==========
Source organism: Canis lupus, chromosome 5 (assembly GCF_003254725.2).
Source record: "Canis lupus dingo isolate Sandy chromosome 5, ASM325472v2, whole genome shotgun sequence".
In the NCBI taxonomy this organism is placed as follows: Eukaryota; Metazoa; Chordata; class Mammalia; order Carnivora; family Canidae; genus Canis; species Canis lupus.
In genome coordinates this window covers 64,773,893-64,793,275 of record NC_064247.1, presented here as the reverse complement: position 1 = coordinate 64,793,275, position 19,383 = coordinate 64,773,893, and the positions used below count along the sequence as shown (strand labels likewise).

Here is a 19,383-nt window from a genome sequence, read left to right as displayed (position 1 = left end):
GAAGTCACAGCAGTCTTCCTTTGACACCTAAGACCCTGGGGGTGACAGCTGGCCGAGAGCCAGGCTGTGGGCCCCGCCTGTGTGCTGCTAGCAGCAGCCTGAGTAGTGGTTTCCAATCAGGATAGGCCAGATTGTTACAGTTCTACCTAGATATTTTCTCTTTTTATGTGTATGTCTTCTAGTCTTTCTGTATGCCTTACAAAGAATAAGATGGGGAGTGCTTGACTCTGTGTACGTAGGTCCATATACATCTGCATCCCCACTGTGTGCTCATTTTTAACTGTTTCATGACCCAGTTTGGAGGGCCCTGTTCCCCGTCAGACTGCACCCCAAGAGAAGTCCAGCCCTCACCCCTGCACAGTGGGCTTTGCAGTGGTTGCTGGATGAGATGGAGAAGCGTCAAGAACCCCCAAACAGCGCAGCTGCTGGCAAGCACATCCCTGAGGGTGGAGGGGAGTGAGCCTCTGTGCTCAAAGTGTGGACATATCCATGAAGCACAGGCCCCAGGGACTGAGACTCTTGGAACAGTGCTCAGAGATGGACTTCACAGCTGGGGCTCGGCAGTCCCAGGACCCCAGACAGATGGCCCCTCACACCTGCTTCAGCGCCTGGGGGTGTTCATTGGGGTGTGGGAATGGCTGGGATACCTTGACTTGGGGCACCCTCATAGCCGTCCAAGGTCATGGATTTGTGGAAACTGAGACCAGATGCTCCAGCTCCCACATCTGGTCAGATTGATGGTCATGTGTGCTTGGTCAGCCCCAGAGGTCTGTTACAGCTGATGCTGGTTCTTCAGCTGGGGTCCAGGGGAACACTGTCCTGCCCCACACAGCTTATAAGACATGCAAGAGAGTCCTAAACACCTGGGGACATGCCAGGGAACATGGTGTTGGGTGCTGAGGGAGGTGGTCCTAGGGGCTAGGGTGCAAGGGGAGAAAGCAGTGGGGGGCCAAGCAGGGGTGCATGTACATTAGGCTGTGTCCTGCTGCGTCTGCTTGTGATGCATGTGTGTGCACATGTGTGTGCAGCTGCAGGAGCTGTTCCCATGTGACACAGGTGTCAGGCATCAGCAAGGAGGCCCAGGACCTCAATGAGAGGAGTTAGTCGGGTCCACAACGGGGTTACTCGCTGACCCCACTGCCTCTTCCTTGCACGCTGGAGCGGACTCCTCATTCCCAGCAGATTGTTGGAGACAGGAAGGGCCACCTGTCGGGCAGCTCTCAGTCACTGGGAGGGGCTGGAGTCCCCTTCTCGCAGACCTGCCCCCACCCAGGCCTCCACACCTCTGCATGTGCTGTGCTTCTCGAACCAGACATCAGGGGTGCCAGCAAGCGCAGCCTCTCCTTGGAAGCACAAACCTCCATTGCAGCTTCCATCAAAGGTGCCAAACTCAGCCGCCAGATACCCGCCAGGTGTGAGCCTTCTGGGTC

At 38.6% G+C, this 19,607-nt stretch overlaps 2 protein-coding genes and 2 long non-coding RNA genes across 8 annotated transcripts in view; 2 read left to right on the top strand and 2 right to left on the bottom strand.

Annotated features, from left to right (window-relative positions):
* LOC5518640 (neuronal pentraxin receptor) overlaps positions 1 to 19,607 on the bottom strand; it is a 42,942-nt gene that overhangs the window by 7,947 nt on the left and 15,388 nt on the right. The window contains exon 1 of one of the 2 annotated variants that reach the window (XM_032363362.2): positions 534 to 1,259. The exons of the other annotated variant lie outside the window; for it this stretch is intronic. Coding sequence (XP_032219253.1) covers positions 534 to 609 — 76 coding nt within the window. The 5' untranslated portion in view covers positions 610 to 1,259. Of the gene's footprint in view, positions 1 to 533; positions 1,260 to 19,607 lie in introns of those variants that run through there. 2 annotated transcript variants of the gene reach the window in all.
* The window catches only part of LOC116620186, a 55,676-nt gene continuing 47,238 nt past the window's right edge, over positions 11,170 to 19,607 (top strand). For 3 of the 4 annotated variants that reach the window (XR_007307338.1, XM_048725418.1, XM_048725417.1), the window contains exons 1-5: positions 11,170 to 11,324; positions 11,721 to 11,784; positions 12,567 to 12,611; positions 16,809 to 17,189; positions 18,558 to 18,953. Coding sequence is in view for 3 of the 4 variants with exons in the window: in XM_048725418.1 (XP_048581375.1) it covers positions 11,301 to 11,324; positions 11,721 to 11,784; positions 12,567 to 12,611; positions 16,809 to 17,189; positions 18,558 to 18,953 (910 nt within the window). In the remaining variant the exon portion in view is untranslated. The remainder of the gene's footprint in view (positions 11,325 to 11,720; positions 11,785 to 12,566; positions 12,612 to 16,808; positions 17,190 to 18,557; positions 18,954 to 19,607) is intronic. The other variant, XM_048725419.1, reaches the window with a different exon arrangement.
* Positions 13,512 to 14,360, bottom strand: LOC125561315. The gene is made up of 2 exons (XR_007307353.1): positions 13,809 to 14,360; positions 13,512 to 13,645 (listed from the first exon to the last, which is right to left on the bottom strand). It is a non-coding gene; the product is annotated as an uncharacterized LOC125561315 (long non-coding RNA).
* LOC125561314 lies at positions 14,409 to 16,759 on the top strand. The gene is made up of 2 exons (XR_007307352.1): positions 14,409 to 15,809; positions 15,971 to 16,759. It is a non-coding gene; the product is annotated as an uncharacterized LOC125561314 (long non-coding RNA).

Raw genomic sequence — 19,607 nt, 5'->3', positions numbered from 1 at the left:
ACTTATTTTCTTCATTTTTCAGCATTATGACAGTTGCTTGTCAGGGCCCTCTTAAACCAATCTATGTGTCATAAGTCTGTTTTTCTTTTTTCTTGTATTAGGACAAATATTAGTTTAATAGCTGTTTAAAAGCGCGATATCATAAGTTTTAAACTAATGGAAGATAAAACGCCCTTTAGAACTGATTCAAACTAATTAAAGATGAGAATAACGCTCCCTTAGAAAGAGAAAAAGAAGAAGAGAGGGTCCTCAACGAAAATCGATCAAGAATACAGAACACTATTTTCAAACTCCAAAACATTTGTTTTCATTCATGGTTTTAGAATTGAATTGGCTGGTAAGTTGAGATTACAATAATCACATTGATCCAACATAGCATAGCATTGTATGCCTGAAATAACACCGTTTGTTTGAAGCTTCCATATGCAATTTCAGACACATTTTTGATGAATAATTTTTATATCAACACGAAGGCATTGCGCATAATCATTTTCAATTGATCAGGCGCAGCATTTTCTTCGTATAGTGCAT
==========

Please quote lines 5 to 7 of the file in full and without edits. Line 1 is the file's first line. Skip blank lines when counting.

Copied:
Here is a 19,383-nt window from a genome sequence, read left to right as displayed (position 1 = left end):
GAAGTCACAGCAGTCTTCCTTTGACACCTAAGACCCTGGGGGTGACAGCTGGCCGAGAGCCAGGCTGTGGGCCCCGCCTGTGTGCTGCTAGCAGCAGCCTGAGTAGTGGTTTCCAATCAGGATAGGCCAGATTGTTACAGTTCTACCTAGATATTTTCTCTTTTTATGTGTATGTCTTCTAGTCTTTCTGTATGCCTTACAAAGAATAAGATGGGGAGTGCTTGACTCTGTGTACGTAGGTCCATATACATCTGCATCCCCACTGTGTGCTCATTTTTAACTGTTTCATGACCCAGTTTGGAGGGCCCTGTTCCCCGTCAGACTGCACCCCAAGAGAAGTCCAGCCCTCACCCCTGCACAGTGGGCTTTGCAGTGGTTGCTGGATGAGATGGAGAAGCGTCAAGAACCCCCAAACAGCGCAGCTGCTGGCAAGCACATCCCTGAGGGTGGAGGGGAGTGAGCCTCTGTGCTCAAAGTGTGGACATATCCATGAAGCACAGGCCCCAGGGACTGAGACTCTTGGAACAGTGCTCAGAGATGGACTTCACAGCTGGGGCTCGGCAGTCCCAGGACCCCAGACAGATGGCCCCTCACACCTGCTTCAGCGCCTGGGGGTGTTCATTGGGGTGTGGGAATGGCTGGGATACCTTGACTTGGGGCACCCTCATAGCCGTCCAAGGTCATGGATTTGTGGAAACTGAGACCAGATGCTCCAGCTCCCACATCTGGTCAGATTGATGGTCATGTGTGCTTGGTCAGCCCCAGAGGTCTGTTACAGCTGATGCTGGTTCTTCAGCTGGGGTCCAGGGGAACACTGTCCTGCCCCACACAGCTTATAAGACATGCAAGAGAGTCCTAAACACCTGGGGACATGCCAGGGAACATGGTGTTGGGTGCTGAGGGAGGTGGTCCTAGGGGCTAGGGTGCAAGGGGAGAAAGCAGTGGGGGGCCAAGCAGGGGTGCATGTACATTAGGCTGTGTCCTGCTGCGTCTGCTTGTGATGCATGTGTGTGCACATGTGTGTGCAGCTGCAGGAGCTGTTCCCATGTGACACAGGTGTCAGGCATCAGCAAGGAGGCCCAGGACCTCAATGAGAGGAGTTAGTCGGGTCCACAACGGGGTTACTCGCTGACCCCACTGCCTCTTCCTTGCACGCTGGAGCGGACTCCTCATTCCCAGCAGATTGTTGGAGACAGGAAGGGCCACCTGTCGGGCAGCTCTCAGTCACTGGGAGGGGCTGGAGTCCCCTTCTCGCAGACCTGCCCCCACCCAGGCCTCCACACCTCTGCATGTGCTGTGCTTCTCGAACCAGACATCAGGGGTGCCAGCAAGCGCAGCCTCTCCTTGGAAGCACAAACCTCCATTGCAGCTTCCATCAAAGGTGCCAAACTCAGCCGCCAGATACCCGCCAGGTGTGAGCCTTCTGGGTC

At 38.6% G+C, this 19,607-nt stretch overlaps 2 protein-coding genes and 2 long non-coding RNA genes across 8 annotated transcripts in view; 2 read left to right on the top strand and 2 right to left on the bottom strand.